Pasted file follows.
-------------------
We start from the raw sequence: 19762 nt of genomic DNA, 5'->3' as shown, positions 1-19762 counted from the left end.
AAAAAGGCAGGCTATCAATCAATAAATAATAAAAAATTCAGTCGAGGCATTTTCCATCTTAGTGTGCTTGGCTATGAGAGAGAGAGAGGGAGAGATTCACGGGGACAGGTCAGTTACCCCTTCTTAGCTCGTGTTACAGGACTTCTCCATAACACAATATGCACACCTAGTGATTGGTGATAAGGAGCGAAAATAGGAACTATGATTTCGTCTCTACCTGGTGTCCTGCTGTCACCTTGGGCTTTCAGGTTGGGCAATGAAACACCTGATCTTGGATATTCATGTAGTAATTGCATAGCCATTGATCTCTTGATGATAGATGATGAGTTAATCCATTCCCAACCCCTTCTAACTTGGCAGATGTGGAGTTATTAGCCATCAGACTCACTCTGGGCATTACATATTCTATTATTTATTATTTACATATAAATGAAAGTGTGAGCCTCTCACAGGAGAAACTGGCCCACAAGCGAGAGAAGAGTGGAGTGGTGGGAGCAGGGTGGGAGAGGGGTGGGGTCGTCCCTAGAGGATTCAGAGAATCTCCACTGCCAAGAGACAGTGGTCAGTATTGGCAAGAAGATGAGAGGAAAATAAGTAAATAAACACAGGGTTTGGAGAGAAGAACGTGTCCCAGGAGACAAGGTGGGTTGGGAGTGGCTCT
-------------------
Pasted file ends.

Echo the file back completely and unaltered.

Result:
We start from the raw sequence: 19762 nt of genomic DNA, 5'->3' as shown, positions 1-19762 counted from the left end.
AAAAAGGCAGGCTATCAATCAATAAATAATAAAAAATTCAGTCGAGGCATTTTCCATCTTAGTGTGCTTGGCTATGAGAGAGAGAGAGGGAGAGATTCACGGGGACAGGTCAGTTACCCCTTCTTAGCTCGTGTTACAGGACTTCTCCATAACACAATATGCACACCTAGTGATTGGTGATAAGGAGCGAAAATAGGAACTATGATTTCGTCTCTACCTGGTGTCCTGCTGTCACCTTGGGCTTTCAGGTTGGGCAATGAAACACCTGATCTTGGATATTCATGTAGTAATTGCATAGCCATTGATCTCTTGATGATAGATGATGAGTTAATCCATTCCCAACCCCTTCTAACTTGGCAGATGTGGAGTTATTAGCCATCAGACTCACTCTGGGCATTACATATTCTATTATTTATTATTTACATATAAATGAAAGTGTGAGCCTCTCACAGGAGAAACTGGCCCACAAGCGAGAGAAGAGTGGAGTGGTGGGAGCAGGGTGGGAGAGGGGTGGGGTCGTCCCTAGAGGATTCAGAGAATCTCCACTGCCAAGAGACAGTGGTCAGTATTGGCAAGAAGATGAGAGGAAAATAAGTAAATAAACACAGGGTTTGGAGAGAAGAACGTGTCCCAGGAGACAAGGTGGGTTGGGAGTGGCTCT